In this special edition post, I bring you Books by Tara. Though intially created by Tara to aid in the education of her son, who is on the autism spectrum, these books can be used by children of all ages and ability levels. I had the opportunity to review two of her fall themed books, Autumn Leaves and Jack-O-Lantern.
As with Autumn Leaves, the first thing you notice in this book are the amazing photographs. Bright, colorful, cheerful! I really like the fact that real photographs are used in these books. Jack-O-Lantern is not a wordless picture book. Instead, Tara, in photographs and short rhyming text, shows us the steps for making a jack-o-lantern, starting at the pumpkin patch and ending on the front porch.
Preschool to Primary Level
This book is a great resource to build background knowledge in a preschooler. If teachers take children on a field trip to the pumpkin patch, this book is a great lead-in to that trip. Or, it’s a perfect read-aloud upon return from the pumpkin patch. What are we going to do with our pumpkin now? Let’s read and find out! It’s also a great resource to show how procedures work. After reading aloud this book, teachers of primary grade students may want to create a class book (a shared writing experience) showing procedures of particular activities in the classroom. Students can even use a digital camera to take photographs for the book! What a fantastic resource to have in the room when new students arrive.
Jack-O-Lantern is a good resource to read aloud to students when discussing procedural writing in the upper elementary grades. While the text is not actually written in procedural form, the photographs demonstrate the order of a procedure. Students can use the photographs to write a procedure for creating a Jack-O-Lantern using procedural words, such as first, second, then, next, etc. Or students can use the photos as a model to write a different procedural piece. Have students take photographs of the steps of a process and create their own procedural book.
In this special edition post, I bring you Books by Tara. Though initially created by Tara to aid in the education of her son, who is on the autism spectrum, these books can be used by children of all ages and ability levels. I had the opportunity to review two of her fall themed books, Autumn Leaves and Jack-o-Lantern.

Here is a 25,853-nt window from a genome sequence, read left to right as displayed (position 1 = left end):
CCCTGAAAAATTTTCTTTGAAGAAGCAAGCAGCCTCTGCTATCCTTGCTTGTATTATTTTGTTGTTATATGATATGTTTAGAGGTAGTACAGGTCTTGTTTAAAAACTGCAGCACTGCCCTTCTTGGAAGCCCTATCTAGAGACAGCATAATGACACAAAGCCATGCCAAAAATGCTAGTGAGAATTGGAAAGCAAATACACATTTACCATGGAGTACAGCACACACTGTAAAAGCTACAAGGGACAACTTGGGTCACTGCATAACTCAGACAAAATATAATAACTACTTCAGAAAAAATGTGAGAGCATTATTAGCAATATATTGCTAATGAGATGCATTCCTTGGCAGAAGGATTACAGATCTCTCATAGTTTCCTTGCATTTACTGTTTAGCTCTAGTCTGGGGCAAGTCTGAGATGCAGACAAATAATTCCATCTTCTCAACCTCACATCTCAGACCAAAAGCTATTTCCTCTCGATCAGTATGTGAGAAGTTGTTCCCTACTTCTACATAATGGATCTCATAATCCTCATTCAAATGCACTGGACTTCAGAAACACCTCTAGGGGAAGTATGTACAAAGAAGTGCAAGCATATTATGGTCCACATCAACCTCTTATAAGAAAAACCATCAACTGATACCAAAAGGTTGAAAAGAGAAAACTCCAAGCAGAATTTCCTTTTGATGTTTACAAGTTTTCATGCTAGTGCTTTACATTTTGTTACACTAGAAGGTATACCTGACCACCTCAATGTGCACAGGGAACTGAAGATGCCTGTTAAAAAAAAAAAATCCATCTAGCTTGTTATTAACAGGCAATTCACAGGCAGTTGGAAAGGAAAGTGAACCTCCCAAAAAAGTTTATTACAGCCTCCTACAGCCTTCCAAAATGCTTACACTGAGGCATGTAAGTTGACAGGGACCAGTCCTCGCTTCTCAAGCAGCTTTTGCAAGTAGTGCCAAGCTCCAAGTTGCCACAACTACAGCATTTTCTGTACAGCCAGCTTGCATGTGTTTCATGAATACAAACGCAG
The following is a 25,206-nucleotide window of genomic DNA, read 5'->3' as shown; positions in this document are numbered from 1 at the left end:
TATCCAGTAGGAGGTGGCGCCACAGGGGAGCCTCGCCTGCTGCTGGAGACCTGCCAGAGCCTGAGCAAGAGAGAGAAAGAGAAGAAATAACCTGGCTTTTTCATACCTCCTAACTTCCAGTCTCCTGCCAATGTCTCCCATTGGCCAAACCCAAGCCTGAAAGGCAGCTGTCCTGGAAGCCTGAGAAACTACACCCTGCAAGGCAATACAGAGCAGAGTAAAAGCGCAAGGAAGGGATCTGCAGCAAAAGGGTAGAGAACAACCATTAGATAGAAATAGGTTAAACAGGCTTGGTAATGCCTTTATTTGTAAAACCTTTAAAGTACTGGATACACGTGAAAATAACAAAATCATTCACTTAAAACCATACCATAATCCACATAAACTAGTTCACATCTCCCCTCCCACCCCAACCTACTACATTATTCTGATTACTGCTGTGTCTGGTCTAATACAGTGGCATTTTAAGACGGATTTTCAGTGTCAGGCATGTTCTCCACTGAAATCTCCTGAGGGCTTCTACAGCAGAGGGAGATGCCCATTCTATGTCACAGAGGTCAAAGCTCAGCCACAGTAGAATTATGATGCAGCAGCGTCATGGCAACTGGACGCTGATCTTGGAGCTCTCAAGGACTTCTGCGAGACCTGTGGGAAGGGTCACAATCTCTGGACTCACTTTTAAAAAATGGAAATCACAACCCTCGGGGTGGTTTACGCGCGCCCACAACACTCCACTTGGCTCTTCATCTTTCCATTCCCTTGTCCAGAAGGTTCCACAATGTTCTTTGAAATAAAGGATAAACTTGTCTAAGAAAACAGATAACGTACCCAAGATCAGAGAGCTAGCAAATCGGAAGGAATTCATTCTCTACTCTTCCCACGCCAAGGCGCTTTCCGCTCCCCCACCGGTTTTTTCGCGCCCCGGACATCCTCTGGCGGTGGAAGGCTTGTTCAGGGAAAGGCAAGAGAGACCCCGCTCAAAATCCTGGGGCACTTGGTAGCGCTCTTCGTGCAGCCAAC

The first thing you notice about Autumn Leaves are the amazing photographs. The photos are bright and inviting. There are twenty-one photos of different types of leaves in various stages of the color process. This particular book is a wordless picture book, which I absolutely love. Wordless picture books allow children to develop their own ideas and draw their own conclusions.
Preschool to Primary Level
I think this book is perfect for preschool level children when they discuss autumn. The book provides an opportunity for plenty of discussion about colors, shapes, and sizes. It could be a perfect lead in to a nature walk activity. Teachers and students can take a nature walk and collect fall leaves. Leaves can then be sorted by color, shape, or size. Teachers can even graph the results of the sorts.
Personal Note: I looked at the photos in this book with my three year old, but did not read aloud the title. I asked her a few questions. Here is our conversation:
Me: Do you know what season this book is showing us?
Me: How do you know?
Her: Because the leaves are changing colors.
A simple conversation, but it told me that she is aware of seasons and what happens in Fall.
I love wordless picture books for the child that is writing. They provide a perfect opportunity for children to create their own text based on the pictures. Teachers can use this book to pique children’s curiosity about autumn. A more sophisticated discussion can occur regarding the science of leaves changing colors and the life cycle of a tree. After building up background knowledge for students, teachers can provide students with the opportunity to create their own text for the photos in the book.
Coming tomorrow: Jack-O-Lantern